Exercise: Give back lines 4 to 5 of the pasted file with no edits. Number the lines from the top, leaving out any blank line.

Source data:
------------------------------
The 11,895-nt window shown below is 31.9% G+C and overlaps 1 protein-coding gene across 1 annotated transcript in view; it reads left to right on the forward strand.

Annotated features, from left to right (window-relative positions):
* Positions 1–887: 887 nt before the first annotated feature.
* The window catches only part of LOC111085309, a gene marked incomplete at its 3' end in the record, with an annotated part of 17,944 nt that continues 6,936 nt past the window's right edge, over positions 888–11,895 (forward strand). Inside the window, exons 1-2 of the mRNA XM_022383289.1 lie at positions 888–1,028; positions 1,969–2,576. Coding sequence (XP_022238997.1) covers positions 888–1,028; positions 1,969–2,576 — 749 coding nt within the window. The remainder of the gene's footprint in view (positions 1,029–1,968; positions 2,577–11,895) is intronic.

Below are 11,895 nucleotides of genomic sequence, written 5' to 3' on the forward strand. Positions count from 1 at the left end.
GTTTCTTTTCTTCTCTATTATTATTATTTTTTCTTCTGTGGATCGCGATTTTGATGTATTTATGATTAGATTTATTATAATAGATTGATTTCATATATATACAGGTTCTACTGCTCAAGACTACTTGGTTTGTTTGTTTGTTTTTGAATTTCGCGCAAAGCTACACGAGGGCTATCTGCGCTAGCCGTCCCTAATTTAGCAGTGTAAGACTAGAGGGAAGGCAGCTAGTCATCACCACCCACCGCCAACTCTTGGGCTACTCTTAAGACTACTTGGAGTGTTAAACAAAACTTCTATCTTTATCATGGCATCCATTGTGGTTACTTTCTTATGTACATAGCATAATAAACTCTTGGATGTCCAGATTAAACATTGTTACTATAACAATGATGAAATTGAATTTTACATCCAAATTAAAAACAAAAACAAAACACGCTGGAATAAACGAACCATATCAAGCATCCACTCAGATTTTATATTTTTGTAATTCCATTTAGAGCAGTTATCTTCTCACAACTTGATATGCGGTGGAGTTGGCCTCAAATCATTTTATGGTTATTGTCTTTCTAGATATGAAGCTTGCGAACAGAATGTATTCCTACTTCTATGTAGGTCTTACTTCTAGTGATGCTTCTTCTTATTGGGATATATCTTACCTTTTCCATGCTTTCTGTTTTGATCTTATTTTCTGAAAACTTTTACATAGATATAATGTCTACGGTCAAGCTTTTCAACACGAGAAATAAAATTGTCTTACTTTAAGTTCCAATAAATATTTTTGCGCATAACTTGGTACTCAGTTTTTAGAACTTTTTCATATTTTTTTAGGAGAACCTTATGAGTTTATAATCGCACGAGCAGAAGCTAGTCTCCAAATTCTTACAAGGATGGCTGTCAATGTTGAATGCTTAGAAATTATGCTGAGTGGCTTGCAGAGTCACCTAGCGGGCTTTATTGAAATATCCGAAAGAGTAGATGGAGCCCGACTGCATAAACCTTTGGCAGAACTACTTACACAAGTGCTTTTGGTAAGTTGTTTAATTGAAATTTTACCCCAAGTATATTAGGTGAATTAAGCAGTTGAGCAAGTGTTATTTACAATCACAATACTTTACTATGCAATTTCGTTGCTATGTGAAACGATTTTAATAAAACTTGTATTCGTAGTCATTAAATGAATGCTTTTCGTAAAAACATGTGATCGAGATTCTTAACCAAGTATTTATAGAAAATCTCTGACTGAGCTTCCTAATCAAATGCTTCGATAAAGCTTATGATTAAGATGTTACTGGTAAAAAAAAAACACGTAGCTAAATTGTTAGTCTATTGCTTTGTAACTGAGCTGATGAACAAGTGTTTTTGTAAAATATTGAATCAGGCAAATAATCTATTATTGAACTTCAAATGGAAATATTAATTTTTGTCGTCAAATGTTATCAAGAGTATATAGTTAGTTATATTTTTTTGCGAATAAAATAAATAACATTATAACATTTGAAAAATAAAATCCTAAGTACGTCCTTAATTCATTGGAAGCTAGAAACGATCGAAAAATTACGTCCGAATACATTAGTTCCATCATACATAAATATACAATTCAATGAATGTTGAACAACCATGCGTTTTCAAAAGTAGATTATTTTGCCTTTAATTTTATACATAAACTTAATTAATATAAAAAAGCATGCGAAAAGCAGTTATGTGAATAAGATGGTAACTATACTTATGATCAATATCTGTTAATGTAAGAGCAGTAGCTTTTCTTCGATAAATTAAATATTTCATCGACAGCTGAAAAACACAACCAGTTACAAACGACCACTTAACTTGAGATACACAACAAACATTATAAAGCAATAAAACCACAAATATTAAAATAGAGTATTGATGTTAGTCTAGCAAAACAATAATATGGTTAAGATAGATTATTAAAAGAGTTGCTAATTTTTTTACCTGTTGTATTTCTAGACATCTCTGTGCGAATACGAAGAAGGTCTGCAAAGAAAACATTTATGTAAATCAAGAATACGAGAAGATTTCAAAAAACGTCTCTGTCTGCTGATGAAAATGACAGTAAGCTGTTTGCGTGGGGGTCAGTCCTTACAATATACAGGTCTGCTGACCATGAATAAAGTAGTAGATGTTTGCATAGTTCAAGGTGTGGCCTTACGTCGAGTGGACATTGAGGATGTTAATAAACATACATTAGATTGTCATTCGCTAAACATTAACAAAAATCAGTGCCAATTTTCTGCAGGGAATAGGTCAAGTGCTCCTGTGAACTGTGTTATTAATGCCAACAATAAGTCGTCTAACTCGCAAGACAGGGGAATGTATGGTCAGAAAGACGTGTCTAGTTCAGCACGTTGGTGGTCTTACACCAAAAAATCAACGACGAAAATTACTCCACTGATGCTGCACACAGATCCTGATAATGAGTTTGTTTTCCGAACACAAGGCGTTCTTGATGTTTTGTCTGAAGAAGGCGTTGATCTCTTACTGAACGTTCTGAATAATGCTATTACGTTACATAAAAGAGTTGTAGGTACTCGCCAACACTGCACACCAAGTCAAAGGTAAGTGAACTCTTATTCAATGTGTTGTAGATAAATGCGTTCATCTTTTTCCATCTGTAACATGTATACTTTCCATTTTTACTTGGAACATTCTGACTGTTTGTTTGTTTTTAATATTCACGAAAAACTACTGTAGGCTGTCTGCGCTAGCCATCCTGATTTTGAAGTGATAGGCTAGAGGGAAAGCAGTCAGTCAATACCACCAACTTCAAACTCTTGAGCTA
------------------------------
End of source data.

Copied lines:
* The window catches only part of LOC111085309, a gene marked incomplete at its 3' end in the record, with an annotated part of 17,944 nt that continues 6,936 nt past the window's right edge, over positions 888–11,895 (forward strand). Inside the window, exons 1-2 of the mRNA XM_022383289.1 lie at positions 888–1,028; positions 1,969–2,576. Coding sequence (XP_022238997.1) covers positions 888–1,028; positions 1,969–2,576 — 749 coding nt within the window. The remainder of the gene's footprint in view (positions 1,029–1,968; positions 2,577–11,895) is intronic.

Below are 11,895 nucleotides of genomic sequence, written 5' to 3' on the forward strand. Positions count from 1 at the left end.